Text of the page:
There were treatments that we were using back then that we later found weren’t helpful. We’ve had to remind each other to allow ourselves some grace for not knowing those answers early on, because in reality, no one knew.

The way the medical community came together was really inspiring. At our hospital, we had conference calls with groups of doctors from China and Italy where we discussed what they had seen and shared what they’d learned; what seemed to work and what didn’t. The Middle East seemed to get hit after we did, and I participated in a virtual COVID summit held in Lebanon, sharing some of the lessons we had learned in Detroit. So while this was never an experience any of us imagined going through, it was inspiring to be a part of it all.

Soldiers with Michigan’s Army National Guard administers a free COVID-19 test at a drive-up testing site in Bay City, Mich., November 10, 2020. Photo: 2nd Lt. Ashley Goodwin/ U.S. Army National Guard
How are you handling misinformation, and communicating with people who — despite the warnings of health professionals — don’t believe in the severity of the pandemic?

It’s been hard. There is so much misinformation that’s out there, and unfortunately, we’re in this situation because a public health crisis has been politicized to the extent that it has been. That’s another layer of dogma that you have to cut through to some degree. I think most of us have just continued to try and share what we know and continue to message how real this is. COVID is here and it’s real. We are continuing to encourage people to do the things that we know work: wear masks and social distance, which is hard when, for example, wearing or not wearing a mask has gone from common sense practice to a political statement.

Truthfully though, there’s a sense of feeling betrayed by the public.

In the very beginning, we were hearing about the Italian experience and how health care workers were getting sick and many died. My colleagues and I were discussing this and realized that it was likely one of us was going to get COVID and that it might not go well. We discussed what each of us would or wouldn’t want done should we become severely ill. One of my colleagues said: If I get sick, I might just want to stay home and be made comfortable because I wouldn’t want to take a ventilator from somebody else who needs it and wouldn’t want to burden you with taking care of me. We were making plans, drafting wills, writing letters to our children, and getting affairs in order. More than being scared for ourselves, we were scared of bringing this home to our families.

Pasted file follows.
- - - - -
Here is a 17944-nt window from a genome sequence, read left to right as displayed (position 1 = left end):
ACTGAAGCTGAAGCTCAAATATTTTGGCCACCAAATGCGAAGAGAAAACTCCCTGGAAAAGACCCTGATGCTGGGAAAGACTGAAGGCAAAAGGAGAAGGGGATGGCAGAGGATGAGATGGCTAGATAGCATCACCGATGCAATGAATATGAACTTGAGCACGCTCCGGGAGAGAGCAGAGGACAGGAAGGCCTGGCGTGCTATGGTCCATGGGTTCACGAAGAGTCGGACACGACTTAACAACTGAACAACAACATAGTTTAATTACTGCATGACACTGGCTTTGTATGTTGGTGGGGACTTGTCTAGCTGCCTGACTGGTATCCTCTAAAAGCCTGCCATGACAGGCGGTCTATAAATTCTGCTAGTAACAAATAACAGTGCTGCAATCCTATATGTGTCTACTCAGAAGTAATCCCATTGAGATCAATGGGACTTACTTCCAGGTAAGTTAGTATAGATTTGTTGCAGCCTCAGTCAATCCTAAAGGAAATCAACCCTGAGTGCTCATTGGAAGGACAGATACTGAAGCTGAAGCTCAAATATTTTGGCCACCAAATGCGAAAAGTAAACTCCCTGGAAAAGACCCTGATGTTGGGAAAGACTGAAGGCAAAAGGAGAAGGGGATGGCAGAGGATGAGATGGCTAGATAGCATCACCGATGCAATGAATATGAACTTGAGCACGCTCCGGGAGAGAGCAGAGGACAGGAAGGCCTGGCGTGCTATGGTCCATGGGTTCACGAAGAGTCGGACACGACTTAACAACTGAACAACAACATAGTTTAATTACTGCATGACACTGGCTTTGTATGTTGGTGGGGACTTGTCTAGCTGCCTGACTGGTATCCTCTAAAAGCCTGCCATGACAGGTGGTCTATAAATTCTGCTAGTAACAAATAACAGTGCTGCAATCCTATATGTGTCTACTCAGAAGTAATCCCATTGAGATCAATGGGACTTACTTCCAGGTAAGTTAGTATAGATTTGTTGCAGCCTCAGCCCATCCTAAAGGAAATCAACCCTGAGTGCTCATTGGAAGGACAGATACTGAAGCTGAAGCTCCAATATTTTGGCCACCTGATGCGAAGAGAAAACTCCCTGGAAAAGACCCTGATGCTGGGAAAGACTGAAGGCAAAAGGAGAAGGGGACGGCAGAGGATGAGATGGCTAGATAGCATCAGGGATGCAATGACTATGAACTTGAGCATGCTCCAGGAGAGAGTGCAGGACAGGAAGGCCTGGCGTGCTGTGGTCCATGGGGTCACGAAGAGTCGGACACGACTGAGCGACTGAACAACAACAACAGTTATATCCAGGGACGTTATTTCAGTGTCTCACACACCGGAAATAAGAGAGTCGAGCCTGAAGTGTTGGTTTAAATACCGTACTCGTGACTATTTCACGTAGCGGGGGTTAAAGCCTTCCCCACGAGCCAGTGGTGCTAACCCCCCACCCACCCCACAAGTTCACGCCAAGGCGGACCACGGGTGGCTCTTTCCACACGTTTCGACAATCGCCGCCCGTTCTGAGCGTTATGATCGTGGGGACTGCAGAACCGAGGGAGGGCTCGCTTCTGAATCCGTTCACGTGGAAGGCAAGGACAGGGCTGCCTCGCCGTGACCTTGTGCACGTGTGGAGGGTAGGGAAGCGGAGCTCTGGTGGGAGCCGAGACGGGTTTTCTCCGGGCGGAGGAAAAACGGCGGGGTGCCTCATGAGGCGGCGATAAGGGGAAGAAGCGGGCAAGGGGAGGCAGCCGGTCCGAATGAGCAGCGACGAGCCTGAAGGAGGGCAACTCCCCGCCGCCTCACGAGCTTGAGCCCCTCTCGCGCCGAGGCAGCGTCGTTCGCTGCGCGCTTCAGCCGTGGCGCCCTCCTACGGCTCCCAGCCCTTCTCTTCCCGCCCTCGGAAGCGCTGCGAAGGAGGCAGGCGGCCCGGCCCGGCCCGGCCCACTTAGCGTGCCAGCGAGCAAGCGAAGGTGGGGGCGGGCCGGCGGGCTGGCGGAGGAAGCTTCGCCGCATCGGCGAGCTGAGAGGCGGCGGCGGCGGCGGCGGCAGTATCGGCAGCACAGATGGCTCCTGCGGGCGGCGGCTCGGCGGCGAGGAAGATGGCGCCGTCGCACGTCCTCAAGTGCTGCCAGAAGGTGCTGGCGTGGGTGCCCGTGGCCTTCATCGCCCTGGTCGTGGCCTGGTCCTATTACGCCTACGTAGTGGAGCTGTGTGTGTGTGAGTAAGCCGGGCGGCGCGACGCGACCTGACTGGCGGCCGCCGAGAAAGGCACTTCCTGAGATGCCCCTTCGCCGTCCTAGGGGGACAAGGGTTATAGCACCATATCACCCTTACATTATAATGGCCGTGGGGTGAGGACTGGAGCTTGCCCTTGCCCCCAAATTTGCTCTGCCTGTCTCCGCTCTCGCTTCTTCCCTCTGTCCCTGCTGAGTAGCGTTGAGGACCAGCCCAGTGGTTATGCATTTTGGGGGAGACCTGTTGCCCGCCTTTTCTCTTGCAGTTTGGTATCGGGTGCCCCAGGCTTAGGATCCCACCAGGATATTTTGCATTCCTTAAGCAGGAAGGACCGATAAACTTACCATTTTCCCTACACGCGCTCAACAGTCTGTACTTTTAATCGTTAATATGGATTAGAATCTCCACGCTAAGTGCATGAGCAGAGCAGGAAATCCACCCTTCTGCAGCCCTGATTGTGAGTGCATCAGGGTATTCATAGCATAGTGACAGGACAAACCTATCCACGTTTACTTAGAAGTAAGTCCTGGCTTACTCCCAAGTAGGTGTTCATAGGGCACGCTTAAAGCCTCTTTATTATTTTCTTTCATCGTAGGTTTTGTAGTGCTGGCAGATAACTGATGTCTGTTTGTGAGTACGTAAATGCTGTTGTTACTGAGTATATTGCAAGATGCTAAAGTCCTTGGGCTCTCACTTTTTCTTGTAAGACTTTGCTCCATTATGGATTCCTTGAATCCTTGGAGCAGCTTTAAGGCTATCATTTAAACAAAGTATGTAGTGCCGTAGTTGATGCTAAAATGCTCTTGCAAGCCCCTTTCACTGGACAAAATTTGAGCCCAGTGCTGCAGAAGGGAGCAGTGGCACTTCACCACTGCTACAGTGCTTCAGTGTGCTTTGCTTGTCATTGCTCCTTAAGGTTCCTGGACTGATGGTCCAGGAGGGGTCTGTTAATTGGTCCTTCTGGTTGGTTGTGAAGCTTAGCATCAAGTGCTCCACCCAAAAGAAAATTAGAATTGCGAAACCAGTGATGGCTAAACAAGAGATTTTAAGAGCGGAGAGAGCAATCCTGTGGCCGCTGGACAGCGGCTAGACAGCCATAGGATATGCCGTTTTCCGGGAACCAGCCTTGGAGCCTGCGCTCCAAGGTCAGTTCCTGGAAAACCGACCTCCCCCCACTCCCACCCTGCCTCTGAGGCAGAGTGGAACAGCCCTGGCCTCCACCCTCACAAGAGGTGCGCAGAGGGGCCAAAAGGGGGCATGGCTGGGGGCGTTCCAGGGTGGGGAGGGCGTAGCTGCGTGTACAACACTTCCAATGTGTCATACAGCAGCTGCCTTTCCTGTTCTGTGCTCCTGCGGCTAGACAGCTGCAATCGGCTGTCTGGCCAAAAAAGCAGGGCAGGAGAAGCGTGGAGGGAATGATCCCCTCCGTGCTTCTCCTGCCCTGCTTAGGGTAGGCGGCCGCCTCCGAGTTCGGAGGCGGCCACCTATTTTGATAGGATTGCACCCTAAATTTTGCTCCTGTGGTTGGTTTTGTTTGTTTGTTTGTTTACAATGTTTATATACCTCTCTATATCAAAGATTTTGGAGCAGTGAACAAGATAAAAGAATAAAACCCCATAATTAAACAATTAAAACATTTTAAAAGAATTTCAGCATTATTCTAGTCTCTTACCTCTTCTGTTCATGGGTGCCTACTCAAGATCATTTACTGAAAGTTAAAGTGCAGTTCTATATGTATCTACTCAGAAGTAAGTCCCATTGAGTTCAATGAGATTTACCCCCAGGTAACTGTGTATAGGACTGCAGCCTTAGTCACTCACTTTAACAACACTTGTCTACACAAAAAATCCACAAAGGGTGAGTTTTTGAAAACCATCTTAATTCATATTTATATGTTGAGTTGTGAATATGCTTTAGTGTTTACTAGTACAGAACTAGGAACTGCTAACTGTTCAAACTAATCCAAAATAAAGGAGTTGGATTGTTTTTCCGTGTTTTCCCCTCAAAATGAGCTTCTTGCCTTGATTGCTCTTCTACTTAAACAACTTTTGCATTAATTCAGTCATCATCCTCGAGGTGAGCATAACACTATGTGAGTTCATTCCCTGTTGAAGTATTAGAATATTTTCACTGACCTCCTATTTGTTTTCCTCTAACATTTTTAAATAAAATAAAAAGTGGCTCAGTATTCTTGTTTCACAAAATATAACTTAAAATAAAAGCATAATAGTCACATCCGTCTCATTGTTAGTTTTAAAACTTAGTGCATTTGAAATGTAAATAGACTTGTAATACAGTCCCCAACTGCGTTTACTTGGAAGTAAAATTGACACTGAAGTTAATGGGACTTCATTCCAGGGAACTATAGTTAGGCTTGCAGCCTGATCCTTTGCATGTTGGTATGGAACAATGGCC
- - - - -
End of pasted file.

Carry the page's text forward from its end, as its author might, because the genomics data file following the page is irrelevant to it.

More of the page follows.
More than being scared for ourselves, we were scared of bringing this home to our families.

Dr. Sara Hegab

Pulmonary and Critical Care Specialist

So here we are, having this conversation about our worst-case scenarios, meanwhile, people are refusing to wear masks and refusing to social distance. In my own town, you hear about parents of high school students renting out party buses for their teenagers “so they don’t miss out on homecoming,” and it feels like a betrayal. We took an oath, and we will do what we need to do to cure, care for, heal, and comfort people. But we also need the support of our communities. It’s not fair to ask countless front-line workers to be martyrs in vain, so to speak. Everyone has to be willing to do their part.

I think there is a sense of individualism that has become so apparent to me. I don’t think I had realized the depth of it before this happened. There is a sense of “all that matters is what I need and want” and much less of a sense of community. That’s not an indictment on anyone. I think it speaks to where we are socially and culturally, where we have gone as a society. You can’t fix that in the middle of a pandemic. I think it will take a significant amount of reflection when this is all said and done, where we will have to look back and say: Is this really who we want to be? And if not, how do we as a society shift towards more cohesive community-minded thinking?

How does this sense of community translate over into the need for equal access to health care?

The predicament we find ourselves in is that as it stands, health has been monetized in our current health care system. Complicating the issue is this narrative that has emerged over the years, that if we are to provide health care to everyone, it is somehow disadvantaging those who can afford to pay for it while unfairly giving an advantage to those who cannot. Newsflash: We are all collectively paying for it one way or another.

We can all seem to agree that every child has a right to a free public K-12 education. The vast majority of people would never voluntarily give up their Medicare coverage once they’ve qualified. These are not free. We as a society have decided these are important and agree to fund them, so it’s a matter of shared values — it’s a shared value to ensure our children are educated and to provide health care for our elderly. Yet somehow, ensuring access to basic health care for all Americans isn’t within that shared value system? There truly isn’t a single justification in my mind why in the wealthiest country on earth, every single person does not have access to basic health care. We have to agree on the shared value that access to basic health care is a right for every American. That has to be the starting point. We can have many debates about how to accomplish that. There are many ways to get to the same endpoint, but we must agree on that starting point. If we can’t agree, we must accept what not having that as a shared value says about us and our society.